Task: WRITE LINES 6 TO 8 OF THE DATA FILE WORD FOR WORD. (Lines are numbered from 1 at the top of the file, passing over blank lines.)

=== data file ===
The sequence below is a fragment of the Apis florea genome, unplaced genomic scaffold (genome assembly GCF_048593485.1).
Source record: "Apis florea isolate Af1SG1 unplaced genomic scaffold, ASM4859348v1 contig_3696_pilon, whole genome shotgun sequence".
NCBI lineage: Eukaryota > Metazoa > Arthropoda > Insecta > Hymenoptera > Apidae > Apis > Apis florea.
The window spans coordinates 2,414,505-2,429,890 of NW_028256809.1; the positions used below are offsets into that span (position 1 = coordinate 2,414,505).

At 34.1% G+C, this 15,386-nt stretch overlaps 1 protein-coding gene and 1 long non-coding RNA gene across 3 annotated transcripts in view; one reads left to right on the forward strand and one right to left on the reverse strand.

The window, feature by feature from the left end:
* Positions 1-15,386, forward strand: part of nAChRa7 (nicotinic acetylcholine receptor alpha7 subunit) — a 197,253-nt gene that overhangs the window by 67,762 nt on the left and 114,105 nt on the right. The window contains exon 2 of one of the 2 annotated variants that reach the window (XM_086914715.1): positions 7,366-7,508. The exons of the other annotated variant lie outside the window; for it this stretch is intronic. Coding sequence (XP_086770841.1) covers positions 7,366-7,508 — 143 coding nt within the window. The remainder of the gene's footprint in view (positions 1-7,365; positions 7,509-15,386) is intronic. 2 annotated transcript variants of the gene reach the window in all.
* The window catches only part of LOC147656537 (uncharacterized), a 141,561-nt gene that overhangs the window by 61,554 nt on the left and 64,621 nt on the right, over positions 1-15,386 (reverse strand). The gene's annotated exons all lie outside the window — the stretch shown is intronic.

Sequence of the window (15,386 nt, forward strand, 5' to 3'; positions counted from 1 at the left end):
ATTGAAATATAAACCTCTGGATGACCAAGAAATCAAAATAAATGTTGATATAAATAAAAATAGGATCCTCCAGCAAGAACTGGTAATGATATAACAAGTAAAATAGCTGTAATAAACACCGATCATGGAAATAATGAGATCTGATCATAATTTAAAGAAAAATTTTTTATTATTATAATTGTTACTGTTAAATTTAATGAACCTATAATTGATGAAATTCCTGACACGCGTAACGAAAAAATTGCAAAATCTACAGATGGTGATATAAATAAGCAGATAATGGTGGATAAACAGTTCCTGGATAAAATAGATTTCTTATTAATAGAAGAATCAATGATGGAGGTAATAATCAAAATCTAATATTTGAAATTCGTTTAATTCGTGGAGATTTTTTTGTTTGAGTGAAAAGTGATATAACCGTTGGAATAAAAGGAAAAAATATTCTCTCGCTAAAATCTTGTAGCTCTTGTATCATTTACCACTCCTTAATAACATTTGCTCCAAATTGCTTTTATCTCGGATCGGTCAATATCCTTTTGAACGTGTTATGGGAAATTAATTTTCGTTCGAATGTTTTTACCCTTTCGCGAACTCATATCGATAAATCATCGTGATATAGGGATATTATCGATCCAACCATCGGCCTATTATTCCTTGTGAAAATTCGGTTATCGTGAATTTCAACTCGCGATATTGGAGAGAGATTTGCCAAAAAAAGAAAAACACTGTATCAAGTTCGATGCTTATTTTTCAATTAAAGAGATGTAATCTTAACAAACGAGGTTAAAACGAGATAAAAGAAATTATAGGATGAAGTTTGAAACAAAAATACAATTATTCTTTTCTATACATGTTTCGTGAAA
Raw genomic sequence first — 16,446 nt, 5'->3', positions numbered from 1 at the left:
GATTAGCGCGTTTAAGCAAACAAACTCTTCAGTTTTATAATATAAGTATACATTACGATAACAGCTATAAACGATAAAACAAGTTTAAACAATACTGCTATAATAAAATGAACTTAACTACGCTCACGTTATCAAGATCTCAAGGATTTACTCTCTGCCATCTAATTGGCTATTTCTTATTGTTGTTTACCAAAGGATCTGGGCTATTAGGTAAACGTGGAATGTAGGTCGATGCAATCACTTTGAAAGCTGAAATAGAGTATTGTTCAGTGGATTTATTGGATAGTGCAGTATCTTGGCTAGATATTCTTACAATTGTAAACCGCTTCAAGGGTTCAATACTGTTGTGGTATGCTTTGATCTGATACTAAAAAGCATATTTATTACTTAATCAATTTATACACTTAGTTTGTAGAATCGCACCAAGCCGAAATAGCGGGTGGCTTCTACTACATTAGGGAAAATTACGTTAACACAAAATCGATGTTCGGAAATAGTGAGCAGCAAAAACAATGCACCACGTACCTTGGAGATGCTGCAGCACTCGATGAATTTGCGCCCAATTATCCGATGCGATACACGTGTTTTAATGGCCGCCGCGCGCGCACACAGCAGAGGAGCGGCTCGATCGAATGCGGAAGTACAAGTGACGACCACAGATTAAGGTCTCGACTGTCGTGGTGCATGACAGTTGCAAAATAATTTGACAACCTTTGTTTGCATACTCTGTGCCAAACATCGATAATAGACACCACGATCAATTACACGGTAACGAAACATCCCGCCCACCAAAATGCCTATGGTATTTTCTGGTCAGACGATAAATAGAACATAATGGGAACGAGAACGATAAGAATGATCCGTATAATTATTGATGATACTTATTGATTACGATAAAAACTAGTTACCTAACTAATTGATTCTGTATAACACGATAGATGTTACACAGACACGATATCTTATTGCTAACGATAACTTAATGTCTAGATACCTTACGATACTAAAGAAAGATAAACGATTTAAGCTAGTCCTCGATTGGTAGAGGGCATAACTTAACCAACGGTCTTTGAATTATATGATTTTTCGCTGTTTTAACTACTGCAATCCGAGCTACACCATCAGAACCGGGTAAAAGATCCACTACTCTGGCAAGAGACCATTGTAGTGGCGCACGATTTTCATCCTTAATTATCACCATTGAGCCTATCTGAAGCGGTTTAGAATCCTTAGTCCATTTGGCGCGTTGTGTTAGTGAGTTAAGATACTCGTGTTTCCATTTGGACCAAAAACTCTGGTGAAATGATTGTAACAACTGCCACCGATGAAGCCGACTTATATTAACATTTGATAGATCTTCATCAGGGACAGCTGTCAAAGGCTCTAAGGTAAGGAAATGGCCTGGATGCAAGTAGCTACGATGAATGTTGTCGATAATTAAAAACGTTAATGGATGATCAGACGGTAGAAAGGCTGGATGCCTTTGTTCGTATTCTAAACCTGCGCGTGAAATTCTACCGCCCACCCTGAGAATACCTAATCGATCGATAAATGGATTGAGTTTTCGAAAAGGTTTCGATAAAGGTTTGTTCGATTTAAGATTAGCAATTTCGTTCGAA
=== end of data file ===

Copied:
The window, feature by feature from the left end:
* Positions 1-15,386, forward strand: part of nAChRa7 (nicotinic acetylcholine receptor alpha7 subunit) — a 197,253-nt gene that overhangs the window by 67,762 nt on the left and 114,105 nt on the right. The window contains exon 2 of one of the 2 annotated variants that reach the window (XM_086914715.1): positions 7,366-7,508. The exons of the other annotated variant lie outside the window; for it this stretch is intronic. Coding sequence (XP_086770841.1) covers positions 7,366-7,508 — 143 coding nt within the window. The remainder of the gene's footprint in view (positions 1-7,365; positions 7,509-15,386) is intronic. 2 annotated transcript variants of the gene reach the window in all.
* The window catches only part of LOC147656537 (uncharacterized), a 141,561-nt gene that overhangs the window by 61,554 nt on the left and 64,621 nt on the right, over positions 1-15,386 (reverse strand). The gene's annotated exons all lie outside the window — the stretch shown is intronic.